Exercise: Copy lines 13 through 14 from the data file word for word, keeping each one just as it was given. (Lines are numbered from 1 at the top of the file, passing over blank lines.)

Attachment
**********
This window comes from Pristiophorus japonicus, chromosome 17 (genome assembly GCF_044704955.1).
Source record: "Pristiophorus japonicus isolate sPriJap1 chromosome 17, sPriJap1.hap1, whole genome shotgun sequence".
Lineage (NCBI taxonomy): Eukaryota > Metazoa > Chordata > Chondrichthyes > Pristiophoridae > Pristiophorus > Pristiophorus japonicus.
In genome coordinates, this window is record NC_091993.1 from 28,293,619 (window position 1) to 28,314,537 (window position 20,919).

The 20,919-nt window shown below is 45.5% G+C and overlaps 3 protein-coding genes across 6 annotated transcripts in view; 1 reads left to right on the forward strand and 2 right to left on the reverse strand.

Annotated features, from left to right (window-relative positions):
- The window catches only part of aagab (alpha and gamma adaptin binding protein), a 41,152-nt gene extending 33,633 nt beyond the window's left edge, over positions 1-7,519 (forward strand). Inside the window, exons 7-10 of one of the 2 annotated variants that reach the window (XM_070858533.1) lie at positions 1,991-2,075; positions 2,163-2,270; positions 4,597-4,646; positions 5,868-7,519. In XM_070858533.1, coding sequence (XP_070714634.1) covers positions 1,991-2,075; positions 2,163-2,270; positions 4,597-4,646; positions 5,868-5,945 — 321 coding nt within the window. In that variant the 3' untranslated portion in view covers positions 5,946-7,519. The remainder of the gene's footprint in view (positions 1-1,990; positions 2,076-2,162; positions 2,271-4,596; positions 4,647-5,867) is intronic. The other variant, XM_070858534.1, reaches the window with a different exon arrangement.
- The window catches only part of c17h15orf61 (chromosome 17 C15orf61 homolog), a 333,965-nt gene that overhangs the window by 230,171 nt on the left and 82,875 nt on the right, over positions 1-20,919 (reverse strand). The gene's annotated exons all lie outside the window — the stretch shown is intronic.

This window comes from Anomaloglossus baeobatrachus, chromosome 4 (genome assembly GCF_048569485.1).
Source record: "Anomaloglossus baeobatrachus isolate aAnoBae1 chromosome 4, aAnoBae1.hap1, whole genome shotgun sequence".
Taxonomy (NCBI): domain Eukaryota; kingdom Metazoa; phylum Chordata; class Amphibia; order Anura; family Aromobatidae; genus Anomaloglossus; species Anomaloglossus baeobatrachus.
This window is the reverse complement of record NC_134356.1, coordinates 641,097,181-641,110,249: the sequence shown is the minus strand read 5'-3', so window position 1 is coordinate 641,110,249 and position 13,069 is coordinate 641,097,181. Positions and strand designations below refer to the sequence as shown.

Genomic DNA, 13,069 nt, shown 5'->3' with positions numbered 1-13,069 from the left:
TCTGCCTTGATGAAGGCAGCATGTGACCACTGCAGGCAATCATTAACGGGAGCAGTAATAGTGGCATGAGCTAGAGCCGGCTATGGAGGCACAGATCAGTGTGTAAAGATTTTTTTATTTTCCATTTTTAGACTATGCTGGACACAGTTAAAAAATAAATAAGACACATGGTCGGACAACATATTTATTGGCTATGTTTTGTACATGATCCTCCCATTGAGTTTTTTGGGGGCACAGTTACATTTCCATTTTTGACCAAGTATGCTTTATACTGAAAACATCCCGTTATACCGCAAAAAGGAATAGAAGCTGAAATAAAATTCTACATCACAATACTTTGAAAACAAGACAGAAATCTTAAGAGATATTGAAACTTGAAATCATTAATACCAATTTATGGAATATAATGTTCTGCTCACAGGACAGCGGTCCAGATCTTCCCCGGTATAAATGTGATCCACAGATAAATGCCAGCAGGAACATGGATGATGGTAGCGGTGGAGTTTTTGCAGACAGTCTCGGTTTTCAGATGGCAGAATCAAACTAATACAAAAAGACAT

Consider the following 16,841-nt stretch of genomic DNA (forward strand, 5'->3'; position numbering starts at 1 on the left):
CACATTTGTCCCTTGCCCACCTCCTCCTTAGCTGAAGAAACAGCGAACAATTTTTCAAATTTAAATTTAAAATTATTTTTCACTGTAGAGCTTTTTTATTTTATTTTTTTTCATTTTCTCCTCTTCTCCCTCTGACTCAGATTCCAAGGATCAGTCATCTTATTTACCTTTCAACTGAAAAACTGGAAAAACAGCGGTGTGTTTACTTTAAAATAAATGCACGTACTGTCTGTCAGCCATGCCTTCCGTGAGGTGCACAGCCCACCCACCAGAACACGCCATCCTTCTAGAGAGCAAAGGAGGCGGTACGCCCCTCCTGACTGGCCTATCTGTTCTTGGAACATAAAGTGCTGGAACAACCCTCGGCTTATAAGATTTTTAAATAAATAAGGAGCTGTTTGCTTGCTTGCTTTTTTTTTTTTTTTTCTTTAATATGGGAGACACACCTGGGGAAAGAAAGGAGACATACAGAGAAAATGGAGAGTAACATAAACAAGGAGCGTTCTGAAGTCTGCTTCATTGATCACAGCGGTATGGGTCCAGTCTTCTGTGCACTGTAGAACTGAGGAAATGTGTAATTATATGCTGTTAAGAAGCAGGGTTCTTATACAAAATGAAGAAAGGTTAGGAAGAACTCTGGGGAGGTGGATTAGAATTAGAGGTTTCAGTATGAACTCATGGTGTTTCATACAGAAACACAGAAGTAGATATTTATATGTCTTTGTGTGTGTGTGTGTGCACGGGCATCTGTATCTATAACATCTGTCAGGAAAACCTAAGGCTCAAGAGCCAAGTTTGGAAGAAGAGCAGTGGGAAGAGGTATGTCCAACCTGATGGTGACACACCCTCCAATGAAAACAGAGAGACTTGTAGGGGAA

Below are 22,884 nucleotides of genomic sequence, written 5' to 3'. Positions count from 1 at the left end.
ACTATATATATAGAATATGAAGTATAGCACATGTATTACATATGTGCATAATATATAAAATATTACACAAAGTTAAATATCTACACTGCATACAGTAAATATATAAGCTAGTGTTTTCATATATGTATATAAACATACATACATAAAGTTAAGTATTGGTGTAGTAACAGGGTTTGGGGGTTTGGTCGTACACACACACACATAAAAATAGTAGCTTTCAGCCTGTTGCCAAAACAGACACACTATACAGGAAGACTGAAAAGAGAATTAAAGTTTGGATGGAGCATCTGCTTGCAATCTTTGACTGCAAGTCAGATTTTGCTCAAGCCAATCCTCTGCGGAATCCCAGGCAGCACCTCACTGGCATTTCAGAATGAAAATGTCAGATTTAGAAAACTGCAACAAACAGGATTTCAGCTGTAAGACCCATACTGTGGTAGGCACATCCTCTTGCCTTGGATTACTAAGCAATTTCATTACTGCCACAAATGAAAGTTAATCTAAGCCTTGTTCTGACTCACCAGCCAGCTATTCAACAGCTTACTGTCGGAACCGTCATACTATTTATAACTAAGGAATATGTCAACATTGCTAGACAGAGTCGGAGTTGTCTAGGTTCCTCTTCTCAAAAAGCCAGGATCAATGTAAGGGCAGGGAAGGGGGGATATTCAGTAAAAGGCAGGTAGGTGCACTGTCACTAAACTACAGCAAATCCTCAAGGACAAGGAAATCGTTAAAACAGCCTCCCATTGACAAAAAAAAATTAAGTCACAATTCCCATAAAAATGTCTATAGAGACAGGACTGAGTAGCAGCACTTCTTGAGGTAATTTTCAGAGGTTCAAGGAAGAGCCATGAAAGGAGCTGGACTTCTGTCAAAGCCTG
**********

Genomic DNA, 13,069 nt, shown 5'->3' with positions numbered 1-13,069 from the left:
TCTGCCTTGATGAAGGCAGCATGTGACCACTGCAGGCAATCATTAACGGGAGCAGTAATAGTGGCATGAGCTAGAGCCGGCTATGGAGGCACAGATCAGTGTGTAAAGATTTTTTTATTTTCCATTTTTAGACTATGCTGGACACAGTTAAAAAATAAATAAGACACATGGTCGGACAACATATTTATTGGCTATGTTTTGTACATGATCCTCCCATTGAGTTTTTTGGGGGCACAGTTACATTTCCATTTTTGACCAAGTATGCTTTATACTGAAAACATCCCGTTATACCGCAAAAAGGAATAGAAGCTGAAATAAAATTCTACATCACAATACTTTGAAAACAAGACAGAAATCTTAAGAGATATTGAAACTTGAAATCATTAATACCAATTTATGGAATATAATGTTCTGCTCACAGGACAGCGGTCCAGATCTTCCCCGGTATAAATGTGATCCACAGATAAATGCCAGCAGGAACATGGATGATGGTAGCGGTGGAGTTTTTGCAGACAGTCTCGGTTTTCAGATGGCAGAATCAAACTAATACAAAAAGACAT